The Jakarta Post
Jakarta-based travel agency operator Asmi Sesawi is at his wits’ end as he struggles to find a way to appease a group of clients relying on his services to get them on a tour of holy sites in Palestinian and Israeli territories, where a decades-long simmering conflict recently escalated.
“This is outrageous, the tickets have all been issued,” he told The Jakarta Poston Wednesday, after local media outlets broke news of a ban by Israel on Indonesian nationals seeking entry into the country.
“Everyone is working hard to ensure the pilgrims from Indonesia can still make the trip.”
Asmi owns Travel Stella Kwarta, one of many travel agencies that offer Indonesian Christians the opportunity to embark on a spiritual journey to holy sites such as the Church of Nativity in Bethlehem, which holds prominent religious significance as the birthplace of Jesus Christ.
He is currently in charge of a group of 30 Christians seeking access to the Promised Land.
His agency usually takes around 20 groups of 30 people to Israel every year. “I don’t know how many people go there every year, but if we’re talking all travel agents in Jakarta, there must be thousands of them,” he said.
The current group, as well as others from the Muslim community with plans to enter Jerusalem, are now in limbo after Israel reportedly barred Indonesian passport holders from entering the country.
The report about Israel’s move was widely circulated among travel agents offering trips to the Middle East on Wednesday.
“On May 29 we received a circular from the Israeli Ministry of Interior that was sent from our partners in Israel, saying that after June 9 Indonesian passport holders will not be able to enter Israel,” a message issued by a travel agent in Surabaya, East Java, said.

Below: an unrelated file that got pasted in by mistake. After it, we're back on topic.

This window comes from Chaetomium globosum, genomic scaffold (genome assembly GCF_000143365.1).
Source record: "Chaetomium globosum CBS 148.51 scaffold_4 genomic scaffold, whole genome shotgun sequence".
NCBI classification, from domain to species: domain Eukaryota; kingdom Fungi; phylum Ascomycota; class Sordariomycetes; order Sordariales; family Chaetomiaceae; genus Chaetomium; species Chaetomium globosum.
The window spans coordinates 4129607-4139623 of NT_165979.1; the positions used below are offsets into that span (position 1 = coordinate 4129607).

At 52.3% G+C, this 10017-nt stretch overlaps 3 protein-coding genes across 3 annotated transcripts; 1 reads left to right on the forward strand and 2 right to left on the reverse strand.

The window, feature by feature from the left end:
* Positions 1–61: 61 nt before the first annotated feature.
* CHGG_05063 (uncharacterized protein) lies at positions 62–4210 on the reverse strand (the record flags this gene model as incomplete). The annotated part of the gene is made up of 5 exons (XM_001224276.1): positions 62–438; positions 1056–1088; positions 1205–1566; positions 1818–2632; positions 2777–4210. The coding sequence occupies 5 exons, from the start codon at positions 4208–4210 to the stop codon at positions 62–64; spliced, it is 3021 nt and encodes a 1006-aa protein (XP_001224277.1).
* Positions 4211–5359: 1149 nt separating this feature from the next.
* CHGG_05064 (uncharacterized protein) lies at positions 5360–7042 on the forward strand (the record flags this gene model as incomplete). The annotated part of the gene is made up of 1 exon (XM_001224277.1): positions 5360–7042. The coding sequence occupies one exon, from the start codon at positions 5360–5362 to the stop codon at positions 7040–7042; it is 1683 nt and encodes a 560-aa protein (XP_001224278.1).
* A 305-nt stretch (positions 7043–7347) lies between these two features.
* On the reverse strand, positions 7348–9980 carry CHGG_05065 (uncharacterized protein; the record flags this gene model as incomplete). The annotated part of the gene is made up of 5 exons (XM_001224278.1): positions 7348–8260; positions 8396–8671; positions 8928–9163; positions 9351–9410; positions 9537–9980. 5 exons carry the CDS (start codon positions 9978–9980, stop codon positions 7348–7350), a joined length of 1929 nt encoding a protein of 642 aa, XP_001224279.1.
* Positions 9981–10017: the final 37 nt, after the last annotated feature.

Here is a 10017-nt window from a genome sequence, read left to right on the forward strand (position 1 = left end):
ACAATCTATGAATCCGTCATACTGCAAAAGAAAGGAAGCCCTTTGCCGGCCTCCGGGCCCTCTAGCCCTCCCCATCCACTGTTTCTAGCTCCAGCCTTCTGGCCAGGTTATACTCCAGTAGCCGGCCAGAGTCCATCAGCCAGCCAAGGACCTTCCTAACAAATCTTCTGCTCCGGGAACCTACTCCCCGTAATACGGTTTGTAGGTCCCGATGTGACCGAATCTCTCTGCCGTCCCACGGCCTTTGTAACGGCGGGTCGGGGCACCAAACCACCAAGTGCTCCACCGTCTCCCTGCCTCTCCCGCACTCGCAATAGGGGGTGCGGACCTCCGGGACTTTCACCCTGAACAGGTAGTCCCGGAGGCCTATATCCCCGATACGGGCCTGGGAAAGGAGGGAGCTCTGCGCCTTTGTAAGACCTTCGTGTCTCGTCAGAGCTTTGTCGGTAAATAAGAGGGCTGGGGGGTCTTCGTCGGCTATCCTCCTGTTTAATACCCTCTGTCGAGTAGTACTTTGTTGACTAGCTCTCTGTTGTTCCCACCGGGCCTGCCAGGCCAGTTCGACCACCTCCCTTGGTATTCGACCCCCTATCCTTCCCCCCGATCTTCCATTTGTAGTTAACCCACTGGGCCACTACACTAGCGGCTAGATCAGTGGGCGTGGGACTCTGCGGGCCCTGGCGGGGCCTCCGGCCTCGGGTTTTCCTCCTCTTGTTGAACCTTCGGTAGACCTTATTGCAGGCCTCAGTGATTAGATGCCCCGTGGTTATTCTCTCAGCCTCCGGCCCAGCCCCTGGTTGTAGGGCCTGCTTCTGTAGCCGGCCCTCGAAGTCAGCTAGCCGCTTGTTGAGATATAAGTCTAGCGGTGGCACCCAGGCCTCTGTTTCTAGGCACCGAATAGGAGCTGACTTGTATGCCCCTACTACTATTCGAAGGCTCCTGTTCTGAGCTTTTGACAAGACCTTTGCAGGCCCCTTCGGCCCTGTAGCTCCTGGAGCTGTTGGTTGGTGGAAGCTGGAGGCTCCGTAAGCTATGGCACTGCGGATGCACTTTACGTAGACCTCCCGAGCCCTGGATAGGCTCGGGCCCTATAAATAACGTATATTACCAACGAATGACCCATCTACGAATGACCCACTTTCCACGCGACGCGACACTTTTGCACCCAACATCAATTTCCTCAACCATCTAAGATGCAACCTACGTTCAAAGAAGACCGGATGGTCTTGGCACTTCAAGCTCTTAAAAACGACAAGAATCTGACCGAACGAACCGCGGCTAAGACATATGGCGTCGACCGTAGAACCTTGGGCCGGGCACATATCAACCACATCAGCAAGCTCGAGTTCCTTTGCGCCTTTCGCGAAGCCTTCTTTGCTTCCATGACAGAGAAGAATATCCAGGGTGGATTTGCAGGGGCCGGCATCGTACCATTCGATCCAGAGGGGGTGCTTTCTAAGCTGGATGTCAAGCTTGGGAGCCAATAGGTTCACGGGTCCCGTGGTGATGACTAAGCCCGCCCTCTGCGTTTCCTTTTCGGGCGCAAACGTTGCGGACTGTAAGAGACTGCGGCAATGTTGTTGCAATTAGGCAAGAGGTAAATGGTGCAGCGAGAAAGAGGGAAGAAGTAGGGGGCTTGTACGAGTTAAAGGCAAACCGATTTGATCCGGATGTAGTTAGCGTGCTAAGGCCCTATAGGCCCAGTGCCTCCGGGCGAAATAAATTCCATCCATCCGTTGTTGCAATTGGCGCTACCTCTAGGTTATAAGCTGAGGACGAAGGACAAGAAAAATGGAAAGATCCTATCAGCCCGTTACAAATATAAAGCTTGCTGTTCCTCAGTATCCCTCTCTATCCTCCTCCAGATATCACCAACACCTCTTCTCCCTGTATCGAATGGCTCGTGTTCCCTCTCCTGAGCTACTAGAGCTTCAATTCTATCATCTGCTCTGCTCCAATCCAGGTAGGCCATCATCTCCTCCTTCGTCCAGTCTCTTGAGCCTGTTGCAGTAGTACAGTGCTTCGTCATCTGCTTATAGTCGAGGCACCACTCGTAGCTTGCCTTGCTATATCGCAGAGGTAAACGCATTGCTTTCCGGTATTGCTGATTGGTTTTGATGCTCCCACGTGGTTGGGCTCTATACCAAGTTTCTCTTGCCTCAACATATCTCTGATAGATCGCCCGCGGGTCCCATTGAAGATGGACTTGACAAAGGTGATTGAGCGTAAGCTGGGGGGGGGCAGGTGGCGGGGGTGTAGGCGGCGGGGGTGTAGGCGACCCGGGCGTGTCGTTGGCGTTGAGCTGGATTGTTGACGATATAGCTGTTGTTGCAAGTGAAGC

The report quoted a notification issued by the Israeli Border Control Department based on an order from the country’s Foreign Ministry.
The statement, which the Post obtained, said further that Indonesian tourists scheduled to enter Israel by June 9 would still be able to enter.
The website of the think tank Middle East Monitor quoted an Israeli Foreign Ministry spokesman on May 23 as saying that Indonesia had banned Israelis from entering the country in response to “the massacre in Gaza”.
The Indonesian Foreign Ministry’s director of Middle Eastern affairs, Sunarko, said his office was unable to verify the information.
During a separate event, Religious Affairs Minister Lukman Hakim Saefuddin underscored the importance of access to Jerusalem as a holy city for several religions.
“Israel should understand this so the prohibition should not include the holy city because it belongs to citizens of the world with equal rights to visit a holy city,” he said, also insisting the information could not be verified.
Azhar Gazali from Aliyah Perdana Wisata, a Makassar-based travel agent for haj and umrah (minor haj), said the Israeli government would experience losses from their decision, as pilgrims contributed “significant income to the Israeli government”.
He said at least 150 Muslims visited Jerusalem every day to go to Al-Aqsa Mosque.
“Around 25 percent of pilgrims chose to complete their pilgrimages at Aqsa because there is a hadith that says a spiritual journey will be perfected if one visits all three mosques,” he said, referring to the mosques in Mecca, Jerusalem and Egypt. Indonesia does not have any diplomatic relations with Israel. (tjs)